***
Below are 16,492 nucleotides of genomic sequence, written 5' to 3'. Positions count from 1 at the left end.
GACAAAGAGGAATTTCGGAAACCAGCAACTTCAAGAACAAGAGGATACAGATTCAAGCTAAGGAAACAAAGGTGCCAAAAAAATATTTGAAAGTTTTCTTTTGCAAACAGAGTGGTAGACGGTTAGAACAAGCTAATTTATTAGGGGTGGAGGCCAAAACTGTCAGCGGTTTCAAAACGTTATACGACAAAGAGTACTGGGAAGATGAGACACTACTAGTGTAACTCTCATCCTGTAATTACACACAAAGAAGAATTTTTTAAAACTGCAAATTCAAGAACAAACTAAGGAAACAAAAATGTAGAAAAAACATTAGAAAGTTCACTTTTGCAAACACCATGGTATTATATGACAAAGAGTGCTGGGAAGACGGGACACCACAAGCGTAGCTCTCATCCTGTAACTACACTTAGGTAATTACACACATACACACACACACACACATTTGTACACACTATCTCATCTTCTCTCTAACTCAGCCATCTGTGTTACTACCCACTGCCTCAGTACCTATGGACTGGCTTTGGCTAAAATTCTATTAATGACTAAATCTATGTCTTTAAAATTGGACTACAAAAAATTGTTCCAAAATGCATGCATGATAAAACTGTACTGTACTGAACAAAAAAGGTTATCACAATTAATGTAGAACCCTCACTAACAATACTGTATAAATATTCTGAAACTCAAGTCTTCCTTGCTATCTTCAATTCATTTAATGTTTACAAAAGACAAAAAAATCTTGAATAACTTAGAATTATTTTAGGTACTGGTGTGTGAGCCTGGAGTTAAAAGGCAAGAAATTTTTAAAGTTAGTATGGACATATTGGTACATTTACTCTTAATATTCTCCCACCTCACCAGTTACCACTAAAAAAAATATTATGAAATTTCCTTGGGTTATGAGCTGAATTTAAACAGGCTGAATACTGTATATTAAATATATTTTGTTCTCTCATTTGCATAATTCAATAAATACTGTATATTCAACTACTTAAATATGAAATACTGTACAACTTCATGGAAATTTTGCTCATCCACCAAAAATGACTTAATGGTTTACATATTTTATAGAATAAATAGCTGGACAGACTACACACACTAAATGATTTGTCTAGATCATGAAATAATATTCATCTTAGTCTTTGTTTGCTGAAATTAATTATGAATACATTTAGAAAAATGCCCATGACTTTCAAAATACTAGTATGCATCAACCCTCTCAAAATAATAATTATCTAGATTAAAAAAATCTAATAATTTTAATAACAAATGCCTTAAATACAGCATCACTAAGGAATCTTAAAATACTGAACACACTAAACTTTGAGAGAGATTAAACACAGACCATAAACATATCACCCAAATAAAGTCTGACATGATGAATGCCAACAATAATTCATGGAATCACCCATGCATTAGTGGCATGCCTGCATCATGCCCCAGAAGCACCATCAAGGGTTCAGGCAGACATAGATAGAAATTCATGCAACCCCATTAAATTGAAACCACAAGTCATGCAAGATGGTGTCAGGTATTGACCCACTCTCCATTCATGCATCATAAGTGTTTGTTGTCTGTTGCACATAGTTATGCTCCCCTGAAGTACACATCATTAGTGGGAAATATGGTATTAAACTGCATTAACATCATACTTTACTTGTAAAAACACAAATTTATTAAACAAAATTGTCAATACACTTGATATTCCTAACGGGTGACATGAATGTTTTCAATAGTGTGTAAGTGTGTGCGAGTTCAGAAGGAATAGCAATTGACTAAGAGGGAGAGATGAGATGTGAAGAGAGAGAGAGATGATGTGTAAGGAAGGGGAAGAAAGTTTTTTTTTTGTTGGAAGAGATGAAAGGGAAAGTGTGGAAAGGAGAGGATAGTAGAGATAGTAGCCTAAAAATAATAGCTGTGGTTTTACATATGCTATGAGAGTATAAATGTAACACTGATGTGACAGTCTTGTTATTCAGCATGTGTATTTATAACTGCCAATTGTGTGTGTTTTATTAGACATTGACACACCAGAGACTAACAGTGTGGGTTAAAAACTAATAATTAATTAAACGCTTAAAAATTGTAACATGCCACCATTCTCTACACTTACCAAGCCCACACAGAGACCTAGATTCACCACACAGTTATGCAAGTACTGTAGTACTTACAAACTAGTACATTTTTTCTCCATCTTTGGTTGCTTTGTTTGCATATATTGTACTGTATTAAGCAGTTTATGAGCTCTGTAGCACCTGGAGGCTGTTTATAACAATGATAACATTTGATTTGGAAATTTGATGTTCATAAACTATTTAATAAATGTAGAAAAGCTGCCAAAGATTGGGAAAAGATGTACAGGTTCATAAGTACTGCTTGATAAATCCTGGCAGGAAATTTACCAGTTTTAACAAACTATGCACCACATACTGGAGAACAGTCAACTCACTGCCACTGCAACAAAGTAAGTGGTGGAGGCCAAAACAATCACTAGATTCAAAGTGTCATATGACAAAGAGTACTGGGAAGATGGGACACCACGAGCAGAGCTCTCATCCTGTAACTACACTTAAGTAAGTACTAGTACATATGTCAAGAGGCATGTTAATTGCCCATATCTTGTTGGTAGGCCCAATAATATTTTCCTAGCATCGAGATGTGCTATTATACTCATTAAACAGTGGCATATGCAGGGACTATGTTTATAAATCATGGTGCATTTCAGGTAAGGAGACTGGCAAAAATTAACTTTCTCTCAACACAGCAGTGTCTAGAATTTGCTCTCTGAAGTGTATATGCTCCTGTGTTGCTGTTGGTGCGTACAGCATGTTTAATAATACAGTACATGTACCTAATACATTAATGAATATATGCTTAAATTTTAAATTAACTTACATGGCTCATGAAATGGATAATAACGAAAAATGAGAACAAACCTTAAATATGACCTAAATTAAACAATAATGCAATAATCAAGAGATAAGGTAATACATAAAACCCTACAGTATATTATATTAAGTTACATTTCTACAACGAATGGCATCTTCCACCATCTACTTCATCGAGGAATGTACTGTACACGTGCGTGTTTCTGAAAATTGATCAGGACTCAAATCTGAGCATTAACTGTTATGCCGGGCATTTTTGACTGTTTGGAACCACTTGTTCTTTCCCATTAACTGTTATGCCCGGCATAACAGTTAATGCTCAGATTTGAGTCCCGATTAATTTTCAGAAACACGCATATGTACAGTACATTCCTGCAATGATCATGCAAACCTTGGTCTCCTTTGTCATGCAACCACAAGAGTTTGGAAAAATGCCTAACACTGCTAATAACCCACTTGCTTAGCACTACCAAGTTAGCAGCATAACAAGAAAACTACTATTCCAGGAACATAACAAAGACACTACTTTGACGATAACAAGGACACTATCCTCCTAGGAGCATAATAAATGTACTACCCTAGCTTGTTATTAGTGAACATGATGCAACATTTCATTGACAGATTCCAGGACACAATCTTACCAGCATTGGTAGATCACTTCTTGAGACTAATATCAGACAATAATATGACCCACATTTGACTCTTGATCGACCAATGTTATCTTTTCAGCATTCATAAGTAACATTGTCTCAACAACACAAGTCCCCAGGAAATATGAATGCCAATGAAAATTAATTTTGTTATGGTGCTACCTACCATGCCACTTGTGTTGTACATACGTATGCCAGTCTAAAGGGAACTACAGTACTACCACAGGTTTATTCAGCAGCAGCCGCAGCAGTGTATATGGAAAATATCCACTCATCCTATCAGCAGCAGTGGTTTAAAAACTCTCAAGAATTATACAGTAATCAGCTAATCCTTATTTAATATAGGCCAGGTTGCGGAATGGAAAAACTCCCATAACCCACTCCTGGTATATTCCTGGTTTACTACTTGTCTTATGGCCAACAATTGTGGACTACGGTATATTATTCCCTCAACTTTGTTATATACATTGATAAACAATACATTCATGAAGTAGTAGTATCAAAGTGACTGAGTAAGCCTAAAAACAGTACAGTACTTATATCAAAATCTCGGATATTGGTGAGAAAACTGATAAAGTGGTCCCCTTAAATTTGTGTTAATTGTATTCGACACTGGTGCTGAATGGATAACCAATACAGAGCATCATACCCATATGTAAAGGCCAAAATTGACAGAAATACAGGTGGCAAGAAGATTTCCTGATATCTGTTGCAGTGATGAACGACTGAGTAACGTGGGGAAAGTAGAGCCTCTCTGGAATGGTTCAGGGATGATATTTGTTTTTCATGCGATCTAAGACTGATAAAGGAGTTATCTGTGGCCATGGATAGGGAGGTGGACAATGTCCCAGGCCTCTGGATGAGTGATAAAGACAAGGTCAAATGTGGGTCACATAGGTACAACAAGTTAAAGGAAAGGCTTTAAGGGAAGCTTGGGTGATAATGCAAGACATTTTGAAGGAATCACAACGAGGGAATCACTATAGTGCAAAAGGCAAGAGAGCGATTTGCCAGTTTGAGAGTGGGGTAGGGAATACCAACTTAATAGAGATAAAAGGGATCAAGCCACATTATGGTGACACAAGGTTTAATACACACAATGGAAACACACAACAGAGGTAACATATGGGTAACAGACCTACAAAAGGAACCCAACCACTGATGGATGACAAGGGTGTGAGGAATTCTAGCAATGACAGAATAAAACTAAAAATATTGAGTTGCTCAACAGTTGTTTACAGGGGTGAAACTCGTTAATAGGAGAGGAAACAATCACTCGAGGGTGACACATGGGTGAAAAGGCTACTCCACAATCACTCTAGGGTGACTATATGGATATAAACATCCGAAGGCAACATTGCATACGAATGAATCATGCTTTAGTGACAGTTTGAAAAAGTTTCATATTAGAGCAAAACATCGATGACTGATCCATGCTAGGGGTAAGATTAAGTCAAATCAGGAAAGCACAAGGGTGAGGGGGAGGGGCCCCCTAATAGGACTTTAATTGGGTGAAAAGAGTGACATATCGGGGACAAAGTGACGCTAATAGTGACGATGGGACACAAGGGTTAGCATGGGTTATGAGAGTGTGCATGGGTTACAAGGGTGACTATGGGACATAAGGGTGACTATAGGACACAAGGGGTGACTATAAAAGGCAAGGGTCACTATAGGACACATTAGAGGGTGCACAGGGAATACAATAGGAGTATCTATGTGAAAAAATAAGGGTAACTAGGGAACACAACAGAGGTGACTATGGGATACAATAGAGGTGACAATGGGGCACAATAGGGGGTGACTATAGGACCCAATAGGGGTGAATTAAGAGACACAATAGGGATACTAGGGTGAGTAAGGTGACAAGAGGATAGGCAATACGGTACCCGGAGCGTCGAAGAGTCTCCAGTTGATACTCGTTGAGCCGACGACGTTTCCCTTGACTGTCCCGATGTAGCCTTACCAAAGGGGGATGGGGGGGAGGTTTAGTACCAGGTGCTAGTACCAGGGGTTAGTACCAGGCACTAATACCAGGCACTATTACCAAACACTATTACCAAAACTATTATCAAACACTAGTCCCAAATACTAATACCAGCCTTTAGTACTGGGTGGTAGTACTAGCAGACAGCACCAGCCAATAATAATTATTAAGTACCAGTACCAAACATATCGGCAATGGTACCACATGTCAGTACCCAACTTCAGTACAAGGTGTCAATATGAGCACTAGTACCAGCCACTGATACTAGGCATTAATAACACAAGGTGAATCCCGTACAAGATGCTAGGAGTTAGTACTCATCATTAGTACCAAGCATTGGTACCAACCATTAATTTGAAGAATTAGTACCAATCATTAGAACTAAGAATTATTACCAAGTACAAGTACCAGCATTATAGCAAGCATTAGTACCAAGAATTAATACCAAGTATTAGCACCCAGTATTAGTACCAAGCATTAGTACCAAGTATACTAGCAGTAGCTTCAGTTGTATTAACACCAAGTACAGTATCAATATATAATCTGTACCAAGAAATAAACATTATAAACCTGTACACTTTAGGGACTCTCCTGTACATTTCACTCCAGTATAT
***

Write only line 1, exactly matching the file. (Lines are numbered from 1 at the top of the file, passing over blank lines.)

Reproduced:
Below are 16,492 nucleotides of genomic sequence, written 5' to 3'. Positions count from 1 at the left end.